Treatment for Sleep Disorders
At El Camino Health, our sleep specialists design the most effective care plan for your condition, as well as consult with colleagues in other specialty areas to ensure seamless, collaborative care. For example, sleep specialists work closely with doctors from our women’s health and men’s health programs to treat people with sleep apnea, which can affect women and men differently. Sleep experts also consult with other specialists when another condition — such as depression, head injury, cancer or stroke — may be causing sleep difficulties.
Treatments for sleep disorders often involve establishing healthy sleep habits, such as keeping a regular sleep schedule and avoiding caffeine and alcohol before bedtime. Our staff will coach and support you as you work toward these goals.
For people who need more advanced treatment for a sleep disorder, we provide a full range of psychological, dental, surgical and medical solutions. Your treatment plan may include:
- Cognitive behavioral therapy (CBT). This talk therapy for insomnia focuses on replacing negative thoughts and anxiety about sleep with positive thinking. The goal of CBT is to stop racing thoughts and settle your mind for sleep. It can involve relaxation techniques and biofeedback to help you control your breathing, heart rate, muscles and mood.It is the gold standard treatment for insomnia and offers more long lasting benefits compared to prescription hypnotics.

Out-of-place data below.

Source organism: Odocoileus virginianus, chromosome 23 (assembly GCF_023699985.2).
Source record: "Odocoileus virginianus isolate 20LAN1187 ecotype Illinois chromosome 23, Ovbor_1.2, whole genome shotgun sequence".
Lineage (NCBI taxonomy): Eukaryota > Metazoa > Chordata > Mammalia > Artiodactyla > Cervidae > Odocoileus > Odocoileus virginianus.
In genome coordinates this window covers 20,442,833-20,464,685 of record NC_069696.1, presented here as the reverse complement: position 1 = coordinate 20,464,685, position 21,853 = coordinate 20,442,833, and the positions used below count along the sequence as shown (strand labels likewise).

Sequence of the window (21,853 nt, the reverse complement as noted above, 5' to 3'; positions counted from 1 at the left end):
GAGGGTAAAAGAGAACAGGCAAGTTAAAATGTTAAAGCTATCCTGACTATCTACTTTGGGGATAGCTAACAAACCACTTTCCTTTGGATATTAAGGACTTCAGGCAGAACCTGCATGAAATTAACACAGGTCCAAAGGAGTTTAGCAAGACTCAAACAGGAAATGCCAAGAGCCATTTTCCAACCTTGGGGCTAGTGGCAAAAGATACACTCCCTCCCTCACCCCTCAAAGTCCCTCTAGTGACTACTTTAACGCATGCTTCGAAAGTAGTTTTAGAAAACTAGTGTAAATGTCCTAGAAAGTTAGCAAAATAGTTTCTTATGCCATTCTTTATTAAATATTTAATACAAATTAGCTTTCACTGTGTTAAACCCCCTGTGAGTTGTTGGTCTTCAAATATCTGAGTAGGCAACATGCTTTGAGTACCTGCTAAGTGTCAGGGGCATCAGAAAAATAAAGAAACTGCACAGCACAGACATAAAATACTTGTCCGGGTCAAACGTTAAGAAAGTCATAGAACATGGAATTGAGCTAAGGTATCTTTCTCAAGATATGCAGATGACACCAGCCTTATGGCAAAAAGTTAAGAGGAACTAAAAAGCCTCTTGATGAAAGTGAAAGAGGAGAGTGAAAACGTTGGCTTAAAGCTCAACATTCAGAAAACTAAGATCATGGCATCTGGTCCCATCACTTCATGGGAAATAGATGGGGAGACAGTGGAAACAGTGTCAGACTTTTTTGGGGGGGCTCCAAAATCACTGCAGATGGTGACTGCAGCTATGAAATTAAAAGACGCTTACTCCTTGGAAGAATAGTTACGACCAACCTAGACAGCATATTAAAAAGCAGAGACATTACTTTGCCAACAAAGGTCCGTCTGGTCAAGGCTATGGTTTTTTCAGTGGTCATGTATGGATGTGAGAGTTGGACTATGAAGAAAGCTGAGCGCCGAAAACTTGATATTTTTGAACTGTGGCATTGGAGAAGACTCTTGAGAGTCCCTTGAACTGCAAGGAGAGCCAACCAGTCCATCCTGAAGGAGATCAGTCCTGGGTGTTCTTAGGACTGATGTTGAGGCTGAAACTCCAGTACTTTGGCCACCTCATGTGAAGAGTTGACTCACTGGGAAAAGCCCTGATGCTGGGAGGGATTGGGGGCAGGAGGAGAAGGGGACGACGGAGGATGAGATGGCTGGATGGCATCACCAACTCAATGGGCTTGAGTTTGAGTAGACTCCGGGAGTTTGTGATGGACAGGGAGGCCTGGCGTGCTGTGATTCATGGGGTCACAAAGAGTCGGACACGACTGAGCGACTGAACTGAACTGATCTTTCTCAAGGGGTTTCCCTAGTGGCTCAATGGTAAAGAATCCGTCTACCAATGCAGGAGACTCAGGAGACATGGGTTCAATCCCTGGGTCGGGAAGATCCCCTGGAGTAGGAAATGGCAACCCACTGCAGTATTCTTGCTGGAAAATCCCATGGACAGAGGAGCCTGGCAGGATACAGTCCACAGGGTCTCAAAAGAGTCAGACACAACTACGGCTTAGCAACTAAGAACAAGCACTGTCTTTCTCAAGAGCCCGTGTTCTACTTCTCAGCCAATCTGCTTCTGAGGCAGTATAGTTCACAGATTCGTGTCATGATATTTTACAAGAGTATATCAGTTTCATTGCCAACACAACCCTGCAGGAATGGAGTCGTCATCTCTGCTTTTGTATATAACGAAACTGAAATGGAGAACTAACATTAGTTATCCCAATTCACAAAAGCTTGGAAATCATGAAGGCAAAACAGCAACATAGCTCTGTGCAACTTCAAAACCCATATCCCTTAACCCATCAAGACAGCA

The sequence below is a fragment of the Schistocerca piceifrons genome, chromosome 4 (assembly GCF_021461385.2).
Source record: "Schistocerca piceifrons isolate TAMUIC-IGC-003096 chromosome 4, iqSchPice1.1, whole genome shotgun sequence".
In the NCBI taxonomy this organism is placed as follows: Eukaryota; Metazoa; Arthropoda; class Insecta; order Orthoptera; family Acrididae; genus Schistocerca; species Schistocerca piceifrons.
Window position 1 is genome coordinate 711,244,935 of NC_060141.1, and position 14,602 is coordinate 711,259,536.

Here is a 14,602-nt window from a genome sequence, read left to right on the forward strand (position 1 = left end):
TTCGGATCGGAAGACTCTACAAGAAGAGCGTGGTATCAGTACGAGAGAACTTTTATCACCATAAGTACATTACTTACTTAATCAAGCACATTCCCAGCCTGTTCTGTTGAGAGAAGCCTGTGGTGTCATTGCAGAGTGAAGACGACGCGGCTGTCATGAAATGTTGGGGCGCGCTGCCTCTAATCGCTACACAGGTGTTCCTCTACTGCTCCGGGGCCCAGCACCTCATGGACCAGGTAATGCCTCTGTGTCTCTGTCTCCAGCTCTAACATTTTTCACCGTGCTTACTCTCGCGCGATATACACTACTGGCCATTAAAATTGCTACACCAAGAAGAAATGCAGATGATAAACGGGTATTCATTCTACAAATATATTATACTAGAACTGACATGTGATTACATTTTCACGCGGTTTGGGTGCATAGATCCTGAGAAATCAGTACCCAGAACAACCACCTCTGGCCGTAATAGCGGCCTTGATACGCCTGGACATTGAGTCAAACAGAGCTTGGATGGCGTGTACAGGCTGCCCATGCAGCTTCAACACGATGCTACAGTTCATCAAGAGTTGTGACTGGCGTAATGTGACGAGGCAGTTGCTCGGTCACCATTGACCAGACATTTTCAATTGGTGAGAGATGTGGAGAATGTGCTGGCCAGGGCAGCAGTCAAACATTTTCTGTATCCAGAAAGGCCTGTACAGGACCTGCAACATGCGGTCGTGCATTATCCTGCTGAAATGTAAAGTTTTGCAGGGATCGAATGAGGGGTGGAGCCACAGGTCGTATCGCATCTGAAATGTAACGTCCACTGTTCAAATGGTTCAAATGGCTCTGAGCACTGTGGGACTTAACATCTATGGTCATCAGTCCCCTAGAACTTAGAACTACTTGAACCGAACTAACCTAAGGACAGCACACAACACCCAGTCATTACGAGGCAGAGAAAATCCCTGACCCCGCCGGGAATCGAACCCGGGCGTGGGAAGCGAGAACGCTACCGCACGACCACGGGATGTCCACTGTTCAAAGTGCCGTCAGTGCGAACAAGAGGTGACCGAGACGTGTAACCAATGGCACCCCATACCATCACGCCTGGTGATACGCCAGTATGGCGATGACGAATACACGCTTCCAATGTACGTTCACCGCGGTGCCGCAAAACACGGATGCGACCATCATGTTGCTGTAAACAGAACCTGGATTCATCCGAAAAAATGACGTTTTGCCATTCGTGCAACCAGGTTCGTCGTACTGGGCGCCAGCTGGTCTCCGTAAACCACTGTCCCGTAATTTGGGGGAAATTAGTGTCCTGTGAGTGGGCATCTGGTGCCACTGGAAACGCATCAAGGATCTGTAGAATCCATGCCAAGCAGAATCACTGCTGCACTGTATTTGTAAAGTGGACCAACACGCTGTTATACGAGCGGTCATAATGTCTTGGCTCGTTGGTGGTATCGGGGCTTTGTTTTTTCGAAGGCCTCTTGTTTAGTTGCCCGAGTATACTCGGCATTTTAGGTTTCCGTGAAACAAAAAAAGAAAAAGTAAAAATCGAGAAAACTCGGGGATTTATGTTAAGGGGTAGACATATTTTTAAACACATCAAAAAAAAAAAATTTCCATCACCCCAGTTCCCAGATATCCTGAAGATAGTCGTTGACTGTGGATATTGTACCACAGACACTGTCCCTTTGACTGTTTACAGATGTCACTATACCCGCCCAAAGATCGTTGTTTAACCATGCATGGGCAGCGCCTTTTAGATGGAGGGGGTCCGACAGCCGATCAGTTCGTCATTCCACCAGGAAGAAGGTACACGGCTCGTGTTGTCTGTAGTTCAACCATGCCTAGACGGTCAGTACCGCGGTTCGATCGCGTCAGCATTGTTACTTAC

- Continuous positive airway pressure (CPAP). CPAP therapy uses a special machine to deliver continuous, mild air pressure through a mask to keep airways open while you sleep. This is often the first choice of treatment for obstructive sleep apnea.
- Oral appliances. Sleep apnea can be treated with a variety of small dental devices designed to keep the airway open during sleep. They fit into your mouth to keep your lower jaw forward and reduce overbite. A dentist who specializes in sleep medicine can fit you with a customized device to improve your breathing while you sleep.
- Medication. In some cases, short-term use of sleep aid medications can treat insomnia. A number of prescription sleep medicines are available, and your doctor will help you determine what’s best for you. It’s usually best to replace medications with healthy sleep habits as soon as possible. However, in some instances, longer-term medication may be necessary.
- Surgery. When other treatments for obstructive sleep apnea have been unsuccessful, your doctor may recommend surgery to reshape or reposition the jaws, tongue, soft palate or other upper-airway tissues. Additional surgeries include removing tonsils or adenoids if they’re blocking the airway, removing obstructions such as polyps, or straightening a deviated septum (thin cartilage between your nostrils). For those with sleep apnea who are extremely overweight, bariatric surgery can promote weight loss and improve breathing.
Our sleep medicine team can provide you with a personalized care plan to resolve sleep problems and allow you to get the rest you need.